7. The Principle of Parsimony • KISS: Keep it simple, stupid! • Principle of economy or Morgan’s Cannon • When 2 equally effective theories can explain the same phenomenon, but one explains it more simply and economically, use the simpler explanation. • Why is this important?

  8. Approaches to study of learning • Learning experiments • Remember tenets of experiments: IV and DV • Arbitrary set ups • What is arbitrary? • We often do it because it is “easy” • Techniques: • idiographic vs. nomothetic • Lab vs. naturalistic observation • Human vs. animal • Correlation or experimental • Choosing IVs and DVs • Data and interpretations

  9. But does science ever change? • Kuhn’s views : Paradigms: • a point of view shared by a substantial number of scientists • The school of theory or theoretical school of view • Are schools or paradigms good or bad? • Paradigm shifts in normal science: • Innovations occur when scientists who use a particular paradigm are consistently confronted with events inconsistent with their point of view • Emerges only with great resistance • Scientific revolutions: science occurs through paradigm shifts • Book suggests that paradigm shifts most applicable in physical sciences • Less applicable to social sciences • Do you agree?

  10. Does science change? • Popper’s views: Science often starts with theory, not data collection! • Scientific theory = proposed solution to a problem • Principle of refutability or Principle of falsification • must show that the proposed solution is not correct • Einstein’s theory- wonderful theory, but we now know it has wrong solutions • Which is better approach: Kuhn or Popper? • Kuhn stresses sociological/psychological factors playing strong role in emergence of science and theories • Popper stresses logical refutation of problems as playing stronger role • Is it really one or the other?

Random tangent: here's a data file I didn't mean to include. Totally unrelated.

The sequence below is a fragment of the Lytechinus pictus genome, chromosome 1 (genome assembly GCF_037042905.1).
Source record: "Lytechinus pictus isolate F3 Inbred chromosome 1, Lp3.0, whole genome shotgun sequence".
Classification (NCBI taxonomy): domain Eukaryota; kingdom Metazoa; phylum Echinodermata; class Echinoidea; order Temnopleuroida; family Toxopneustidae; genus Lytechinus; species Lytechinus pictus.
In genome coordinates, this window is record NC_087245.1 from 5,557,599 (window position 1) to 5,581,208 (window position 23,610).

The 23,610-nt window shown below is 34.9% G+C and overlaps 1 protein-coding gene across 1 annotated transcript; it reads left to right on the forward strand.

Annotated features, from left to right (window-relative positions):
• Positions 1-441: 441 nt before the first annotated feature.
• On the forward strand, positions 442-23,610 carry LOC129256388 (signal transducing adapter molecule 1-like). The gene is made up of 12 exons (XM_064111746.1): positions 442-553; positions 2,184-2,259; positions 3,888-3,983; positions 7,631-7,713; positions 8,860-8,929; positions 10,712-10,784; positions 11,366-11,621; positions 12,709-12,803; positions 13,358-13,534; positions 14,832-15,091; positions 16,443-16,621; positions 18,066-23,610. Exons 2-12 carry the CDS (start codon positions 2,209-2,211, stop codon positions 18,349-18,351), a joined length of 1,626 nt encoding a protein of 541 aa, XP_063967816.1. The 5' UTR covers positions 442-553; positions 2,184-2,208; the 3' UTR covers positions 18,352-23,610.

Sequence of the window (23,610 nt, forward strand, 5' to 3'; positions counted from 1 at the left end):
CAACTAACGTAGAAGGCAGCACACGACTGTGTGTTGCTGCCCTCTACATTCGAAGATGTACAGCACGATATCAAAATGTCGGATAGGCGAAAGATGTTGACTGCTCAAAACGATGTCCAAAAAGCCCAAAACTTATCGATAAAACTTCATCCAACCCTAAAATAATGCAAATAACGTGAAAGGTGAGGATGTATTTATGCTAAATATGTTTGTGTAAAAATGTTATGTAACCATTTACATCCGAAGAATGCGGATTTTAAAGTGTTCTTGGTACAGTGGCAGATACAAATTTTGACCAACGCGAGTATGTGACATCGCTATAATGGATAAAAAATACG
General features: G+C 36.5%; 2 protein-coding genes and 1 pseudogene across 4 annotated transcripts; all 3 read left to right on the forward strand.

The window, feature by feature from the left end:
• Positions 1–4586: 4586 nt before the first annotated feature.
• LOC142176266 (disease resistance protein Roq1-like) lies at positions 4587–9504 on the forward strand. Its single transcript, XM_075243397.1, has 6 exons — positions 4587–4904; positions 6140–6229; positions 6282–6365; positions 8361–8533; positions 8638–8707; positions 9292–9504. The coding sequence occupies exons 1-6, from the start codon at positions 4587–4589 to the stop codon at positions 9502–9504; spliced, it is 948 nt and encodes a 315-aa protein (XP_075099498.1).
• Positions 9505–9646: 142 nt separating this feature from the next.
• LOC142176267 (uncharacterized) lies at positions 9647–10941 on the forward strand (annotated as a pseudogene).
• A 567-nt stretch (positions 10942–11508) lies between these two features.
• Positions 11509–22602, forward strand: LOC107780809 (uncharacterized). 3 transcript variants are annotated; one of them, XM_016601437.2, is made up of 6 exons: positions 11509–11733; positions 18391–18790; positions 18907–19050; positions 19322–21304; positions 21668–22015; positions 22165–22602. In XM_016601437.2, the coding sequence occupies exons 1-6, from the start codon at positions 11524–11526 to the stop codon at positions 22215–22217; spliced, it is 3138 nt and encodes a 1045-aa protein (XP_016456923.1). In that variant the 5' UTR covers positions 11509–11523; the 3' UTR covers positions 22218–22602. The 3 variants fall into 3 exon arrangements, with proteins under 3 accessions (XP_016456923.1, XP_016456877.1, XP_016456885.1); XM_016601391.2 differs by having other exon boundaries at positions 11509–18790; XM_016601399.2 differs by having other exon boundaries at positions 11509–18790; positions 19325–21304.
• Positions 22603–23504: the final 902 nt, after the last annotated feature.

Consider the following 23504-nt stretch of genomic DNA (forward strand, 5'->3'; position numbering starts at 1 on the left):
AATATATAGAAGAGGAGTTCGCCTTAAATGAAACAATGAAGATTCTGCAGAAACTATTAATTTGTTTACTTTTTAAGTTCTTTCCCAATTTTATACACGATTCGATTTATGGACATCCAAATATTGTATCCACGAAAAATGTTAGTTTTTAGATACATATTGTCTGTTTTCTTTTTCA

11. How do we evaluate theories? • Testability (Falsifiability) • theory should make unambiguous predictions that can be tested against the facts. • Falsifiability: a good theory is one that, in principle, can be proven wrong • is a poor theory if is untestable, or unfalsifiable • Simplicity or Parsimony: • given two theories that are equal in testability, one that uses fewer hypothetical constructs and assumptions is the preferred theory • Generality: • theories that deal w/more phenomena with a greater range of oservations are usually judged to better than those w/less • Fruitfulness: • theories that stimulate further research and further thinking about a particular topic are usually judged to be better • Agreement w/data: • theories that are supported by data (obviously) are better theories

  12. learning theory depends upon: • Epistemology: • Branch of philosophy that deals with nature of knowledge • The study of knowledge • Asking and examining answers to several critical questions: • What is knowledge? • What can we know? • What are limits of knowledge? • What does it mean to know? • What are origins of knowledge?